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Prominent winemaker spins-off finest product

Nov 08,2019
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Winemaker Enrique Tirado, above, prepares to introduce the new 2017 vintage Don Melchor, now separate from Concha y Toro, on Monday. [KEUMYANG INTERNATIONAL]
Prestigious wine Don Melchor, from one of the largest Chilean winemakers Concha y Toro, has now gone independent. To help Don Melchor stand out, Concha y Toro has decided to separate its top wine, and named the winery that makes it Vina Don Melchor.

The move has been made to celebrate the 30th anniversary of the release of the wine. In 1883, Don Melchor de Concha y Toro started his own adventure and brought vines from France’s Bordeaux to Chile’s Maipo Valley to open a winery. To honor him, the winery has named its highest quality wine after him.

The winery, in hand with Korean importer Keumyang International, is releasing newly designed 2017 vintage bottles to signal the change made at the winery with the new name. Out of 12,000 to 13,000 cases produced a year, Korea on average gets 700 cases, making itself the second largest importer of the particular wine in Asia after China.

The retail price in Korea is 350,000 won ($302.95), but the price may differ from one outlet to another.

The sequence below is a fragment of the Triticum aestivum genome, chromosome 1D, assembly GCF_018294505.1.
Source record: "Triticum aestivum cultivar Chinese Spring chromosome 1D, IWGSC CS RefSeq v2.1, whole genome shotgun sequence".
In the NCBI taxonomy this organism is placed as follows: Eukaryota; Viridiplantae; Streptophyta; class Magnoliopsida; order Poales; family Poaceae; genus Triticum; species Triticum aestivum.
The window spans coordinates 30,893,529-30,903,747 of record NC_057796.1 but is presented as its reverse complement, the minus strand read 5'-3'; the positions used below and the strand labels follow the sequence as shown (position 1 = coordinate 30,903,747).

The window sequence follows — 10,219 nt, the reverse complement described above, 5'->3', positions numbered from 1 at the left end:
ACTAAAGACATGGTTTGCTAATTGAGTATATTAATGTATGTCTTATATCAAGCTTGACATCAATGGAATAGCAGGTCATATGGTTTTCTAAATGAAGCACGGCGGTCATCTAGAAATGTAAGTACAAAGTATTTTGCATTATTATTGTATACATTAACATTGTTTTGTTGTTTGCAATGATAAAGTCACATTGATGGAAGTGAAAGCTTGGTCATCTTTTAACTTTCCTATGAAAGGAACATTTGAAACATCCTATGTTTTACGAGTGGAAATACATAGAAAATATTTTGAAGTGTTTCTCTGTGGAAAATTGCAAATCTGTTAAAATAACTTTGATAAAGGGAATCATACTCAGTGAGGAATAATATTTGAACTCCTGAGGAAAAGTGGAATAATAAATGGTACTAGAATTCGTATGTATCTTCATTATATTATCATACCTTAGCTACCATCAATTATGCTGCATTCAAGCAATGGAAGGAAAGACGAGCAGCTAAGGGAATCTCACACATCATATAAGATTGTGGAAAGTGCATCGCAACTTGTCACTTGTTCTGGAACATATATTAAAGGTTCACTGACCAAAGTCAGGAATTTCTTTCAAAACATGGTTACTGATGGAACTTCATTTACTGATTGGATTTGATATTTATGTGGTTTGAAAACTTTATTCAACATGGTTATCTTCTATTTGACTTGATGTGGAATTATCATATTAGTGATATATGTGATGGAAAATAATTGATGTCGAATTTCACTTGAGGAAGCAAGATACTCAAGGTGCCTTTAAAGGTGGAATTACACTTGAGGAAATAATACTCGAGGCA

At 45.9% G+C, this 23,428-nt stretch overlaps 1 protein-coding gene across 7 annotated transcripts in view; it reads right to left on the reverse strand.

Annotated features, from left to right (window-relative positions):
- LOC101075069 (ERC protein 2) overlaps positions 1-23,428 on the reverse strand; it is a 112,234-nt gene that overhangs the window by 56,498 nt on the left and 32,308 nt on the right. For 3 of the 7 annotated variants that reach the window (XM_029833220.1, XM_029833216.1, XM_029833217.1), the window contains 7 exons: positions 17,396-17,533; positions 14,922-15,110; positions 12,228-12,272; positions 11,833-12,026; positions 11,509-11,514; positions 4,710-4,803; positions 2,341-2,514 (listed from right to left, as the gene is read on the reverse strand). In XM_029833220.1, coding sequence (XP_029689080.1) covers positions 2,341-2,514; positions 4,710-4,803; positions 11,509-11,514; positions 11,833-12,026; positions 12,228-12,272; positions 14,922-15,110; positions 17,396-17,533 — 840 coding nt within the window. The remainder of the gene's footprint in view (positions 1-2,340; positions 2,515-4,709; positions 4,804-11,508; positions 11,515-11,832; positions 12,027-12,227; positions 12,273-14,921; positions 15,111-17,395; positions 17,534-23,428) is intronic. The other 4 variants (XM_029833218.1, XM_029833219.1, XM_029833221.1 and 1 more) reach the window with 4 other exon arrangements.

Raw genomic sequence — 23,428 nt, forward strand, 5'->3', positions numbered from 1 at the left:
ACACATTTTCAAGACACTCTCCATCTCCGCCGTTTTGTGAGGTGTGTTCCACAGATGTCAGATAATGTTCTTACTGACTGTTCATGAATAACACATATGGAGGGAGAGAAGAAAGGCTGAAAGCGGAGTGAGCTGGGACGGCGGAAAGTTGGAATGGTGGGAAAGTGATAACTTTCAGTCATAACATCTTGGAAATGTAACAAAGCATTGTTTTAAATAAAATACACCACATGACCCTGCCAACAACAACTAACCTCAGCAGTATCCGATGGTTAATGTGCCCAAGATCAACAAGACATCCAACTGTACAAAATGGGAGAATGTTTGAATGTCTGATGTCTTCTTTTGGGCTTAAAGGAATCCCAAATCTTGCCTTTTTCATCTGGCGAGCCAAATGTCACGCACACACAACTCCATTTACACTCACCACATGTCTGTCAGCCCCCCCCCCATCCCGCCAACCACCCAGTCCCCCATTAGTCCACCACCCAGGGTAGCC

To promote the new beginning to Korean consumers, winemaker Enrique Tirado, who has been making Don Melchor wine for over 20 years, came to Korea to introduce the wine to industry experts.

“Separating from Concha y Toro was the logical next step in the growth of Don Melchor, which has operated autonomously in terms of agricultural and enological management for the last 10 years,” Tirado said.

“With the creation of Vin?a Don Melchor, we have our sights set on producing a single wine that is the unique expression of the terroir and to pay homage to this fantastic origin that is able to deliver a wine with personality and matchless, unmistakable expression.”

For a tasting session held on Monday, the winery prepared the very first vintage of 1987 bottles made with only Cabernet Sauvignon.

Ambassador of the wine to Korea, sommelier Yang Yoon-ju, said that wine aged more than 30 years can still be enjoyed years later as the acidity supports the wine.

BY LEE SUN-MIN [summerlee@joongang.co.kr]